Archive for the ‘Posts by Delilah’ Category
Just a quick update to say that I have, while shamefully neglecting this blog (and without Mill’s excuse of starting at a rather prestigious university), been moonlighting over at Madame Guillotine’s blog again – this time to burble about sexy Romans.
Unpaid tourist board work and/or gushing endlessly about London continues! [I have been living in this city for 10 years this September and I am still not sick of it].
PUBS & BARS
Green Carnation, Soho
An admirable partner to dinner at Balans and a good night out. Costly, flash, comfortable, and usually packed after about 7.30pm. The decor is incredible – greens and golds, flock and pannelling, squashy fireside chairs, a DJ for later in the night – and it has a bookable downstairs. Covered in Oscar Wilde quotes, with an extensive selection of cocktails to go with the enormous choice of spirits, wines and bottle beers. A gay bar with a slight lean toward professional, older men, but pretty much welcoming to anyone who fancies drinking there. I’ve celebrated my birthday in these environs several times, and quite frequently end up making friends doing so; barstaff are occasionally ditzy but attentive, friendly (and very easy on the eye). Worth the extra cash, particularly if you manage to steal one of the good seating areas, or book one for your party.
Three Compasses, Hornsey
A proper Local. There are two open fires, a decent amount of food, guest ales and wines, plenty of places to sit, and an apparently endless selection of activities taking place: I’ve been there for quiz nights, carol singing, big-screen sports, there’s a pool table, last time I ended up in there the back room had an Elvis impersonater … there is a “takeaway” service for two pints in a box if you so desire, and it’s entirely possible to spend all day in the pub vegetating on their extremely comfortable sofas. Barstaff range from efficient to friendly, and the set-up goes out of its way to make the place feel more like home than home does.
The Elk in the Woods, Islington
The website describes this Camden Passage hideaway as a “restaurant bar” but it is listed here under drinking places for the superb and delicious range of virgin cocktails it offers. The food is mid-to-good quality, but it is recommended as a mid-day stop-off while wandering the shops of Camden Passage, for both the drinks and the atmosphere. Try to grab the exceedingly comfortable armchairs by the fireplace as you come in, and don’t be put off by the large stuffed deer’s head hanging above you.
The BFI riverfront Bar, South Bank
Located directly under Waterloo Bridge on the South Bank of the river, right next to the excellent South Bank Book Market and within spitting distance of the National Theatre, this bar has become a favourite of mine in the last couple of years for many reasons: the location plays a great part, as does the year-round outdoor deckchairs allowing you to look out over the river while enjoying your drinks, but what’s kept me coming back are the friendly and inventive barstaff (on one occasion, unable to provide me with a strawberry daiquiri, one of the bartenders created a new cocktail for me), the seasonal cocktails, and the delicious pint-glass-of-sausage rolls. Obviously recommended for pre-screening drinks if you are attending a film at the BFI, but a worthwhile stop if you are visiting anywhere along the South Bank.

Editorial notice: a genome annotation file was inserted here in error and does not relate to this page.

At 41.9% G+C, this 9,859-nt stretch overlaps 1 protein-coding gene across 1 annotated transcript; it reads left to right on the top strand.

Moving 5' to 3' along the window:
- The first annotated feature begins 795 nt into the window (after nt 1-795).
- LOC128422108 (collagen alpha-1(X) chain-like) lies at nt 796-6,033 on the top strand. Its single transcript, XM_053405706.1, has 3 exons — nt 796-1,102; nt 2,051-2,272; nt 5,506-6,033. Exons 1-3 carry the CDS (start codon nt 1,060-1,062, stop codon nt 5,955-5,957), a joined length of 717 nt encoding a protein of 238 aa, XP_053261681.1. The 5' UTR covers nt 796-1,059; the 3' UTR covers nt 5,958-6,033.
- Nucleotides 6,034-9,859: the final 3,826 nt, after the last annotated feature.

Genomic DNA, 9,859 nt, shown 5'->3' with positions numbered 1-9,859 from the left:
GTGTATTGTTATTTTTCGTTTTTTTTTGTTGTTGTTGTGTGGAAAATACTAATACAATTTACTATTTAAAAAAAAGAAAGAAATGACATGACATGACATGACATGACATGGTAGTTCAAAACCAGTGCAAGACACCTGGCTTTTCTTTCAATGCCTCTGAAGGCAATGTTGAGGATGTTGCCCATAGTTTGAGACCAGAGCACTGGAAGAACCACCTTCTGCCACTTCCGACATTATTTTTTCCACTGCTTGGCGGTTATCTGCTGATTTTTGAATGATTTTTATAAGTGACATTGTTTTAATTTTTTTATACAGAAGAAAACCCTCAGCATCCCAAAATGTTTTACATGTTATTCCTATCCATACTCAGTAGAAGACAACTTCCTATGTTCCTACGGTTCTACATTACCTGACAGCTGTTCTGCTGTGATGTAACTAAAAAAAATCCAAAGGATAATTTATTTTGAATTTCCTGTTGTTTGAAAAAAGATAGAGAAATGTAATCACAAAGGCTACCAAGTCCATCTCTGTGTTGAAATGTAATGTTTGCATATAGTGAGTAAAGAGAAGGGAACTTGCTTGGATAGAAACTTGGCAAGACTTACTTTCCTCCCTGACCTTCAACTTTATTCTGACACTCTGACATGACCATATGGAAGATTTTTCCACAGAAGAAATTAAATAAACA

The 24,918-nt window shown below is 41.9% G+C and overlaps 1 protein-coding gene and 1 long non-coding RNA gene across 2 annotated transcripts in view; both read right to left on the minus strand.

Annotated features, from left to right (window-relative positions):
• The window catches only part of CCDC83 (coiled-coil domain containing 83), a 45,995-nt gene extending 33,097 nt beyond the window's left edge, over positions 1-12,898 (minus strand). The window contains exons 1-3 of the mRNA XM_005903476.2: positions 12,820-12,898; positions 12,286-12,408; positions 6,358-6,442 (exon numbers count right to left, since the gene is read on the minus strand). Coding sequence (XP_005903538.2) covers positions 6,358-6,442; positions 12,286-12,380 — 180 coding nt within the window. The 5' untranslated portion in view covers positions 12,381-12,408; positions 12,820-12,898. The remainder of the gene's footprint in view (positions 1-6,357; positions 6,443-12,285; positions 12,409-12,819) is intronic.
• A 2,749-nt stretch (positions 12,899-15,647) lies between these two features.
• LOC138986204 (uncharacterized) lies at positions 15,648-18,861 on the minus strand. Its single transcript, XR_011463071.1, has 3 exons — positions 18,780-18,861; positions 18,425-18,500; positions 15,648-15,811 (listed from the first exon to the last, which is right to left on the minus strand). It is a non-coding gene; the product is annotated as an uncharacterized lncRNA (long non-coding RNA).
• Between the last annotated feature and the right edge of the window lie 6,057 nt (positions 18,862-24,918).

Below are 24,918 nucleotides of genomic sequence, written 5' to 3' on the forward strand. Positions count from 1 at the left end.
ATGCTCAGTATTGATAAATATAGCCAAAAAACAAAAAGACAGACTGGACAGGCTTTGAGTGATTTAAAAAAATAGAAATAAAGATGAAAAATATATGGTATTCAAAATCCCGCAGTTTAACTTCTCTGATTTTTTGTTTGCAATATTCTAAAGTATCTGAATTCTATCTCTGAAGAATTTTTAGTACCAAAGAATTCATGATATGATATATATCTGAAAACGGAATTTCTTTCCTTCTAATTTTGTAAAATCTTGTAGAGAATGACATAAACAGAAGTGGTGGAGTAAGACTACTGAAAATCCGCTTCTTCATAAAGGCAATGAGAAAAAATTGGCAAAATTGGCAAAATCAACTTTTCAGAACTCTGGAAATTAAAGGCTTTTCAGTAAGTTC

Post by Delilah. More recommendations can be found in the “where to go in London” tag.
I love sounding like a pretentious dickface. Anyway, just updating to let anyone following know that Melanie Clegg’s second novel, Blood Sisters, is out soon and that I did the cover art. At lightning speed, no less.
Post by Delilah.
I was reminded recently that my “where to go in London” post which I made in about 2006 hadn’t really been updated in a while, so I thought I’d make a series of new ones. Click the “where to go in london” category for more of the same.
Atmosphere: Located smack bang in the middle of the Gayest Bit of London. I would say it’s impossibly trendy, but trends change every second, so what I will say is that it is very flash, very “vibrant”, and very loud. It’s the kind of place you go to eat if you have plans to do something afterward, like heavy drinking, dancing, or watching a show (very well situated for this given that it’s a stone’s throw from the West End, and you can walk in off the street and get a table).
It’s snazzy and loud and excitable and filled with cocktails and cute young waitstaff; there are mirrors on the walls and indirect lighting and floor-to-ceiling windows and a general sense of happening.
Food: Good stuff, reasonably priced. There is a wide range on the menu and a good selection of specials, and it serves breakfast through to supper; my favourites are the Big Chips and their steak is really quite good. Definitely worth indulging in the cocktails.
Atmosphere: This is in Mayfair, so there is an instant sense of upmarketness; it is also quieter than a Soho restaurant. Unfortunately this does mean you will occasionally have to rub elbows with wankstain businessmen, but thanks to Goodman’s being large you at least won’t have to sit too near them. Waitstaff are not only polite and soft-spoken, they are knowledgeable about their area (MEAT) and will bring the cuts out to demonstrate exactly what you get when you order each thing. Recommendations are given with restrained enthusiasm.
“Quiet” is absolutely the key to this place – the oak panneling and and depth of the rooms from the street give a sense of being removed from the world in order to enjoy good food. This place is all about the food.